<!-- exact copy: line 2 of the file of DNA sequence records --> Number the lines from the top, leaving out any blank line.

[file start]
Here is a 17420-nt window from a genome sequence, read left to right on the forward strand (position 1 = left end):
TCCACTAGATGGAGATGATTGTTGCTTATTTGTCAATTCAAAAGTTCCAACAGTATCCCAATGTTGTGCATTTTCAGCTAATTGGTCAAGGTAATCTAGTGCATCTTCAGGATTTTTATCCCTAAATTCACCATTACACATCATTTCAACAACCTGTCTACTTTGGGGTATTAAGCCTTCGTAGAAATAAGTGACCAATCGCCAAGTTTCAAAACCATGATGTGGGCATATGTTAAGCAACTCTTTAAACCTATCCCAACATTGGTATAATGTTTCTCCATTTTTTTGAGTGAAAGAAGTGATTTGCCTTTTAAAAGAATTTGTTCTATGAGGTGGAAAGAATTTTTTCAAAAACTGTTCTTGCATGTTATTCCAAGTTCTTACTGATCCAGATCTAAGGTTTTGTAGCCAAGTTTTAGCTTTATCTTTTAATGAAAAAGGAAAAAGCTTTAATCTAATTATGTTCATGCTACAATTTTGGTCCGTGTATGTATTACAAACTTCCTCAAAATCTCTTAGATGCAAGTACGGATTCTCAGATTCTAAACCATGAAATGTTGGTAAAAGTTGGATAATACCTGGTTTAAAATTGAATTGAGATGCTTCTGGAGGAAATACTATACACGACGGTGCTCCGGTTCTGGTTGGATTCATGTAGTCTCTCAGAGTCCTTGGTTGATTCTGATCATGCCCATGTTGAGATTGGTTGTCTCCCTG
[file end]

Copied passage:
TCCACTAGATGGAGATGATTGTTGCTTATTTGTCAATTCAAAAGTTCCAACAGTATCCCAATGTTGTGCATTTTCAGCTAATTGGTCAAGGTAATCTAGTGCATCTTCAGGATTTTTATCCCTAAATTCACCATTACACATCATTTCAACAACCTGTCTACTTTGGGGTATTAAGCCTTCGTAGAAATAAGTGACCAATCGCCAAGTTTCAAAACCATGATGTGGGCATATGTTAAGCAACTCTTTAAACCTATCCCAACATTGGTATAATGTTTCTCCATTTTTTTGAGTGAAAGAAGTGATTTGCCTTTTAAAAGAATTTGTTCTATGAGGTGGAAAGAATTTTTTCAAAAACTGTTCTTGCATGTTATTCCAAGTTCTTACTGATCCAGATCTAAGGTTTTGTAGCCAAGTTTTAGCTTTATCTTTTAATGAAAAAGGAAAAAGCTTTAATCTAATTATGTTCATGCTACAATTTTGGTCCGTGTATGTATTACAAACTTCCTCAAAATCTCTTAGATGCAAGTACGGATTCTCAGATTCTAAACCATGAAATGTTGGTAAAAGTTGGATAATACCTGGTTTAAAATTGAATTGAGATGCTTCTGGAGGAAATACTATACACGACGGTGCTCCGGTTCTGGTTGGATTCATGTAGTCTCTCAGAGTCCTTGGTTGATTCTGATCATGCCCATGTTGAGATTGGTTGTCTCCCTG